Here's one way, using l'Hôpital's rule:
$$f(x) = x^x \\ g(x) = \ln f(x) = x \ln x \\ \lim_{x\to 0^+} g(x) = \lim_{y \to +\infty } g(\frac{1}{y}) = \lim_{y \to +\infty } \frac{1}{y} \ln \frac{1}{y} = - \lim_{y \to +\infty } \frac{\ln y }{y} =^? - \frac{\infty}{\infty} \\ - \lim_{y \to +\infty } \frac{\ln y }{y} = - \lim_{y \to +\infty } \frac{\frac{d \quad}{dy} \ln y }{\frac{d \quad}{dy} y} = - \lim_{y \to +\infty } \frac{\frac{1}{y} }{1} = - \lim_{y \to +\infty }\frac{1}{y} = 0 \\ \lim_{x\to 0^+} x^x = \lim_{x\to 0^+} e^{g(x)} = e^{\lim_{x\to 0^+} g(x)} = e^0 = 1$$

Likewise because $$\lim_{x\to 0^+} f(-x) = \left( \lim_{x\to 0^+} (-1)^{-x} \right) \times \frac{1}{\lim_{x\to 0^+} f(x) } = \lim_{x\to 0^+} \cos{ \pi x } - i \sin { \pi x } = 1$$ we can say $$\lim_{x\to 0} x^x = 1$$.

Here's another way without using l'Hôpital's rule: $$f(x) = x^0 \\ \lim_{x\to 0^+} f(x) = 1 \\ \lim_{x \to 0^-} f(x) = 1$$

Of course $$\lim_{x\to 0^+} 0^x = 0$$ and $$\lim_{x\to 0^-} 0^x$$ is a non-starter.

No one is saying $$0^0 = \lim_{x\to 0} x^x$$ as fact, but for many purposes in analysis, this a natural definition. Likewise 0! = 1 is also a natural definition which cannot be derived from 1! = 1 and (n+1)! = (n+1) × n!

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I'll look into that.

Yes, I was actually referring to Dr_Toad's response. The remark about Dirac was a little off too, since the Dirac "function" is actually a distribution and not a function.

Apologies. My quote was simply the intro to the page I tried to link. Rpenner has laid the beast to rest in his usual concise way, I think.

No apologies. You quoted my university.

Great question, BWS!

Various answers to the question from various levels of mathematical elegance can be found here:

The binomial theorem seems to prefer 0^0 =1, and I think this trumps L'Hopital's rule for sheer utility.

Another idiosyncratic math practice that drives me nuts (because someone asked me on another thread) is naming every nuance of every theorem for any famous mathematician who ever touched it. L'Hopital's is a good example of a pedestrian bit of calculus more easily remembered for what it does than for the name of the individual who claims discovering it.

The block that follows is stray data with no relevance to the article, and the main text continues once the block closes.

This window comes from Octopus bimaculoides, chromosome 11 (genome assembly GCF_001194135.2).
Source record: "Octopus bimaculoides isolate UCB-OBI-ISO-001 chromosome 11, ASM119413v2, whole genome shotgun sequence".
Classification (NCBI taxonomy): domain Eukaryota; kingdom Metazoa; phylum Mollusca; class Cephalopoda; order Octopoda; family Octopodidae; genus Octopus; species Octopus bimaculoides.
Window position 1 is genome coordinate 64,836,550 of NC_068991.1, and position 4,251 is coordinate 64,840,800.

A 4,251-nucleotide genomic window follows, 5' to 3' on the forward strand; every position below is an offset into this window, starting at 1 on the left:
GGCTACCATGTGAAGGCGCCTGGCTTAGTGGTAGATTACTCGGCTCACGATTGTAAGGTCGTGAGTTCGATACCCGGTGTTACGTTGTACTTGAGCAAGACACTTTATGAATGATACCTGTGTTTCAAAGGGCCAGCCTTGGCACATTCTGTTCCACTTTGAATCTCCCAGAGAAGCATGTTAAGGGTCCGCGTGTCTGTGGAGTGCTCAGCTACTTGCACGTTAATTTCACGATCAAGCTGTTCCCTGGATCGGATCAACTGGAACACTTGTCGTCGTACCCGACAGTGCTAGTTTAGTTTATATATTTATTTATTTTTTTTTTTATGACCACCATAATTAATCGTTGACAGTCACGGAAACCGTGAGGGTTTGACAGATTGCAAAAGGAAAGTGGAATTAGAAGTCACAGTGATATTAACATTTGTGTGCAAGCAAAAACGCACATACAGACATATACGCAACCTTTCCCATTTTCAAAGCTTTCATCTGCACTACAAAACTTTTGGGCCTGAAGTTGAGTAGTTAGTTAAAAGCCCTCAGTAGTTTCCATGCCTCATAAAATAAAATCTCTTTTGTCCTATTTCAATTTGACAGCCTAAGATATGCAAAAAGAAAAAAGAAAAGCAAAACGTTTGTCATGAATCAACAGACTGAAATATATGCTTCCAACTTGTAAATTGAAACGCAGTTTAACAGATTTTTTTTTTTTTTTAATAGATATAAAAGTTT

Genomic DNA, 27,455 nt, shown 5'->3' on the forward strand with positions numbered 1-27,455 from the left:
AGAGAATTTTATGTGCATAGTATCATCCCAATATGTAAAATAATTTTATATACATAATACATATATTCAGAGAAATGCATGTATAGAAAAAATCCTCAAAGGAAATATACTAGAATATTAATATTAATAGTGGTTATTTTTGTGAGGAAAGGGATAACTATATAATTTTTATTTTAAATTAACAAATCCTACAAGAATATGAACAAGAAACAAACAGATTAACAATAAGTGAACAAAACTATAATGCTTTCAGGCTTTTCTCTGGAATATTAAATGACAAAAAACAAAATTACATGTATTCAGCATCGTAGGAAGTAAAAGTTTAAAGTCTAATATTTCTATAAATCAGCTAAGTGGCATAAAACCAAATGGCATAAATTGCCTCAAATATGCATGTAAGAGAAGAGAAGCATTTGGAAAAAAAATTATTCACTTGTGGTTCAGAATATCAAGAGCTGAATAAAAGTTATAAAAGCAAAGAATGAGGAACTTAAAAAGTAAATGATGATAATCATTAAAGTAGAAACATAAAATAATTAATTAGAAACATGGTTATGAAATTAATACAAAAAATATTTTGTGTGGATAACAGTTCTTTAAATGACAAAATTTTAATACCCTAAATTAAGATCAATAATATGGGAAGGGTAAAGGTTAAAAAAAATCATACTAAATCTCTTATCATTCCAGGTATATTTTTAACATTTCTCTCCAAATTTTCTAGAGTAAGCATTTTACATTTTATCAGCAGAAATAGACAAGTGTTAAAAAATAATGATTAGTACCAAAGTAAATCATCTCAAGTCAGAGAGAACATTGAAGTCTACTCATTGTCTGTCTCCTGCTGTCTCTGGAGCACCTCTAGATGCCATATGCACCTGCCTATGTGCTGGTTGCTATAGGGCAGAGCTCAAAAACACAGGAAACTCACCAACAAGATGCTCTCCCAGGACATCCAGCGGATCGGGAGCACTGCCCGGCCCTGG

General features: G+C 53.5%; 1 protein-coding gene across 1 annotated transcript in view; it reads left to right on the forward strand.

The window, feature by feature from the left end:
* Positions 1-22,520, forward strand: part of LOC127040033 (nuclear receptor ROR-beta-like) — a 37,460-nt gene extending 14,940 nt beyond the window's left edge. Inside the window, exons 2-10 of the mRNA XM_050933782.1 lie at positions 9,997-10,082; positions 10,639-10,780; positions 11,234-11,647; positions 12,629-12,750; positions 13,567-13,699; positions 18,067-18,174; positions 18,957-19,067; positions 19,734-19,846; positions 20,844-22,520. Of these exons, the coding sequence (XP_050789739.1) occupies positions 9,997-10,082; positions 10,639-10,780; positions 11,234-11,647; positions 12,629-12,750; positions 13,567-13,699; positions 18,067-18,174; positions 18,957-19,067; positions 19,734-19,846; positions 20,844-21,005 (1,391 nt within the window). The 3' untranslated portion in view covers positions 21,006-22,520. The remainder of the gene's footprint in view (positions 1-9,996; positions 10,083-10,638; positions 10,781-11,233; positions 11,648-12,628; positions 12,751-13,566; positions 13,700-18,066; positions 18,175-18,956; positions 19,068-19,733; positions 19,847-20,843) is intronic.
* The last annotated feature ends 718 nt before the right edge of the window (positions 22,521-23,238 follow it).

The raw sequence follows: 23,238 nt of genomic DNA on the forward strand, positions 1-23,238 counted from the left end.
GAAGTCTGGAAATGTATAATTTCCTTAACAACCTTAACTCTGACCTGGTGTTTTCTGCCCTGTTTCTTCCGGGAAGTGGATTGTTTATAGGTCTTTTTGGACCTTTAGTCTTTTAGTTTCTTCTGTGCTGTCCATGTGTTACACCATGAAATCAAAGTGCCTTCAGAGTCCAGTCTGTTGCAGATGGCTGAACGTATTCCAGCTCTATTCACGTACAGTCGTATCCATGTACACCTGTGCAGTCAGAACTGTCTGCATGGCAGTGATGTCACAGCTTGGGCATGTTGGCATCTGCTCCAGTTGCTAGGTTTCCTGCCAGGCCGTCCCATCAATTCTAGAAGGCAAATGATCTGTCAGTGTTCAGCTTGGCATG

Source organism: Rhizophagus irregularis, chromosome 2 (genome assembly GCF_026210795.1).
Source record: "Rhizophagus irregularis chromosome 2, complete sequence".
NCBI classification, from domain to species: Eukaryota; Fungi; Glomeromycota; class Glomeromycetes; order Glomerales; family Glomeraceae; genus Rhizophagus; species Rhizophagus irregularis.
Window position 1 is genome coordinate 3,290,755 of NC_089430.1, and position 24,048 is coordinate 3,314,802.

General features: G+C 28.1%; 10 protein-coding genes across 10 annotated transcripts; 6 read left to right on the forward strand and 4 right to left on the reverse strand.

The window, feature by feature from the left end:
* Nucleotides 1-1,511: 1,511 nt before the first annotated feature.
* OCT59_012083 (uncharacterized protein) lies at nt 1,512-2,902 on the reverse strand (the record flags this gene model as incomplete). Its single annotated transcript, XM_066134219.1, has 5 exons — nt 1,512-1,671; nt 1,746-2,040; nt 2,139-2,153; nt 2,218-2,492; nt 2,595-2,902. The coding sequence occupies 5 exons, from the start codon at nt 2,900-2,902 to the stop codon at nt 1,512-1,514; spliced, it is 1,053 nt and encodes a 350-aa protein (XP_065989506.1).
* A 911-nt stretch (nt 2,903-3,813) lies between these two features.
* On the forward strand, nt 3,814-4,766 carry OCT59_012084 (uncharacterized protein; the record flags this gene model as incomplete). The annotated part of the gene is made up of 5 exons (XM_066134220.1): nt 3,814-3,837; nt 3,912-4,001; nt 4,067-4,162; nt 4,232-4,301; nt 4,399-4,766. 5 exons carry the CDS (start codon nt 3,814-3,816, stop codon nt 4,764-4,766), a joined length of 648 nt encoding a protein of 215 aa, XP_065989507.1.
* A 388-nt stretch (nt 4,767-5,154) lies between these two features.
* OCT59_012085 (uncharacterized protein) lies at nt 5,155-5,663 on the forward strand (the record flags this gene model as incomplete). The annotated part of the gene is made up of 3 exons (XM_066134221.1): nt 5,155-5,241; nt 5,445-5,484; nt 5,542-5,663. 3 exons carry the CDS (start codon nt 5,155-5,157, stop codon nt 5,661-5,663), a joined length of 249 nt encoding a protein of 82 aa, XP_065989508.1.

Leibniz did a lot of excellent work, and part of the reason for that was because he wasn't bogged down remembering and crediting the names of every mathematician who ever did similar work before him.

And why does Mathematica give me Indeterminate?

And why does Mathematica give me Indeterminate?
Can you give me an opinion on my thread Xi function??

Great question, BWS!

Various answers to the question from various levels of mathematical elegance can be found here:

The binomial theorem seems to prefer 0^0 =1, and I think this trumps L'Hopital's rule for sheer utility.

Another idiosyncratic math practice that drives me nuts (because someone asked me on another thread) is naming every nuance of every theorem for any famous mathematician who ever touched it. L'Hopital's is a good example of a pedestrian bit of calculus more easily remembered for what it does than for the name of the individual who claims discovering it.

Leibniz did a lot of excellent work, and part of the reason for that was because he wasn't bogged down remembering and crediting the names of every mathematician who ever did similar work before him.
Can you as well give an opinion sorry for the intrusion am just really curious about this?

What?

I can't edit the quote.

And why does Mathematica give me Indeterminate?
Because not all of mathematics is combinatorics and in analysis $$x^y$$ does not unambiguously reach the limiting value 1 as (x,y) approach (0,0) from all directions.

The exponentiation operation in analysis is distinct from the operation in set theory's cardinal arithmetic.

Thus, the authors of Mathematica made a choice to code Indeterminate rather than give an answer that often works but sometimes does not.

Can you as well give an opinion sorry for the intrusion am just really curious about this?

I'm with rpenner (and also Wolfram). Its value largely depends on the context of the expression it is being used in. And I will grudgingly admit, L'Hopital's rule is a useful arbitrator.

Other than "A New Kind of Science", Wolfram can be relied upon. Like mathematics, cellular automata is a useful tool, but a "new kind of science" that completely eliminates the need ever to do science the old way, it is not. Too many symbolic logic halting problems like this one, for starters. Wolfram's 20 year tome falls flat on motivation among other things. Principia it is not.

rpenner, however, is completely reliable.

Gödel's incompleteness theorem wins again. Another math problem without a definitive answer, completely consistent and definitely a number and not an infinity (because 1 or 0 are both numbers). Think we're all done? Think again: square root (- 0^0 / 0^0). Don't forget to change the -1 in the expression to e^(i*pi).